For Freedom Christ Has Set You Free!” (Gal. 5:1).

As Paul wrote these words he is saying: God, as a Father, really does want us to be free. It is His idea—urgent and intentional. He wants us out of Egypt, out of slavery, out of darkness, out of shame, out of fear, out of the law of sin and death, out of the compulsion to run, hide and shift blame! Freedom is the presuppositional goal of redemption; the desired end in itself. God is so intent on our freedom because only when we are truly free are we able to respond to Him as spiritually adult sons and daughters.

Recently the Lord challenged me with a particular insight that opened the way to greater personal freedom in a fresh manner. Strangely, I found myself being faced with the idea of not being “safe”! First, I was not truly safe from myself. Then, the threatening idea of others not being “safe” when they are around me was most troubling. Taking my yellow pad out into the back yard, I requested the Lord to show me what could possibly cause me, the bible scholar, to be unsafe. The following list seemed to flow out with such clarity that it was dumbfounding. He seemed too eager!

Here is what I wrote, changing a few words for greater clarity and adding a bit of explanation:

  1. Unaware of my very own idiosyncrasies

All of us have embraced little behaviors that subconsciously either protect us or reward us. Ungoverned idiosyncrasies are dangerous. My strange little ways threaten others.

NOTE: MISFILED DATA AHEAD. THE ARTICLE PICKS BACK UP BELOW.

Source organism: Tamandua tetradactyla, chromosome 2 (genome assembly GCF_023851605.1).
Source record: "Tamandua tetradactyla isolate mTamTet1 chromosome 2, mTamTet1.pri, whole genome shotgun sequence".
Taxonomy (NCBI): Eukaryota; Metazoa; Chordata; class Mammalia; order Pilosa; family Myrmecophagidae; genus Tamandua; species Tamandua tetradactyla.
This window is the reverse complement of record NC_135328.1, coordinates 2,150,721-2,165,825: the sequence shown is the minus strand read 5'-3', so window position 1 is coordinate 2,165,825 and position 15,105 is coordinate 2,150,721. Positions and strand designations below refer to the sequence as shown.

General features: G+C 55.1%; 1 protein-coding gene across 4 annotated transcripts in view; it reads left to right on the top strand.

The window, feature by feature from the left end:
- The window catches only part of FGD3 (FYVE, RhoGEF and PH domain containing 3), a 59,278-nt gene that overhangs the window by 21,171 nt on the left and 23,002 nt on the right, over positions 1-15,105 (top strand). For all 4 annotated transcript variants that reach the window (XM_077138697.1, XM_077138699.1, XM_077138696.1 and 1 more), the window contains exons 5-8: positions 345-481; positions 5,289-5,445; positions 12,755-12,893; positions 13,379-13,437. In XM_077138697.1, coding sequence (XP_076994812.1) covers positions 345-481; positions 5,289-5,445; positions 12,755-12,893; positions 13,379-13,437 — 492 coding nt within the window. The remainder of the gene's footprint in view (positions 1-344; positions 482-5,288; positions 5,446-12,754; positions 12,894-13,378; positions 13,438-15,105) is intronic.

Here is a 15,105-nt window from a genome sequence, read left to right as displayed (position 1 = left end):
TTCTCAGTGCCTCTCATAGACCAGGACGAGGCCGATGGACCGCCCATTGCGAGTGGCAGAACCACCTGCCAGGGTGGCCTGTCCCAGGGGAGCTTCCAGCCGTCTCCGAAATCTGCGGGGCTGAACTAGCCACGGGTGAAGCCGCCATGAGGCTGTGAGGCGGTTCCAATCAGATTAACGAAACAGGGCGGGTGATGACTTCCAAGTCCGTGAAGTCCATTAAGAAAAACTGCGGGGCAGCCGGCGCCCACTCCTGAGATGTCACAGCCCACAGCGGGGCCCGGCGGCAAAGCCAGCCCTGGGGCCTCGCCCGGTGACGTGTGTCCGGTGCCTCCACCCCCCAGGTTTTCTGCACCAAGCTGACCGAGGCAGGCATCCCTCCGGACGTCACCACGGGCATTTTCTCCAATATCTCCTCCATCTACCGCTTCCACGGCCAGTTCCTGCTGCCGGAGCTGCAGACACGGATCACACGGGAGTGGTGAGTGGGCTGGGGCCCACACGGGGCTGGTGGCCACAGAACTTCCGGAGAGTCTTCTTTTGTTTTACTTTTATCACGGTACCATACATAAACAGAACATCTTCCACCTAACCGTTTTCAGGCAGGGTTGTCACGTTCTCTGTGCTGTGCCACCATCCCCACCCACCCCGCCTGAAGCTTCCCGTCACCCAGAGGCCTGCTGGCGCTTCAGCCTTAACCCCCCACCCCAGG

1. Committed to my own personal preferences

I carefully protect the way I like things and my comfort zone.

  1. Unable to listen with intentionality, care, and purpose

I cannot truly focus on what the other is saying because I am forming an answer to prove you wrong, myself right, or make sure my idea wins. How often my Judith has said, “Are you really hearing me?”

  1. The strong urge to control the circumstance

My insecurities cause me to attempt to control others, manage conversation, and avoid threatening topics.

  1. Defending my need to be right

Correct facts are seldom the issue. My image and superior understanding are urgent.

  1. Eager to compete with others’ victories

My success must surpass others’ successes: the fish I caught really was bigger than yours!

  1. Refusal to offer unqualified acceptance

Accepting others is frightening to my standards. Rejection or keeping someone at arm’s distance because I am unable to control them, can be injurious.

  1. Imprisoned by my own inadequate presuppositions

I refuse to accept the fact that change happened: I was uninformed, outdated, embarrassed.

  1. Quick to speak, react, and judge

This is most dangerous and injurious. Reactions that are ungoverned and immature are expensive.

  1. Afraid to speak when proper and required

With all my braggadocio, fear governs. When required to confront, take a stand, or contribute, I freeze.

  1. Tendency to “weaponize” Scripture

This is an aspect of being right. I threaten, abuse, or accuse others with Scripture to remain in control.

  1. Repeatedly trying to answer questions never asked

I demonstrate my “wisdom or knowledge” in order to impress, correct or control.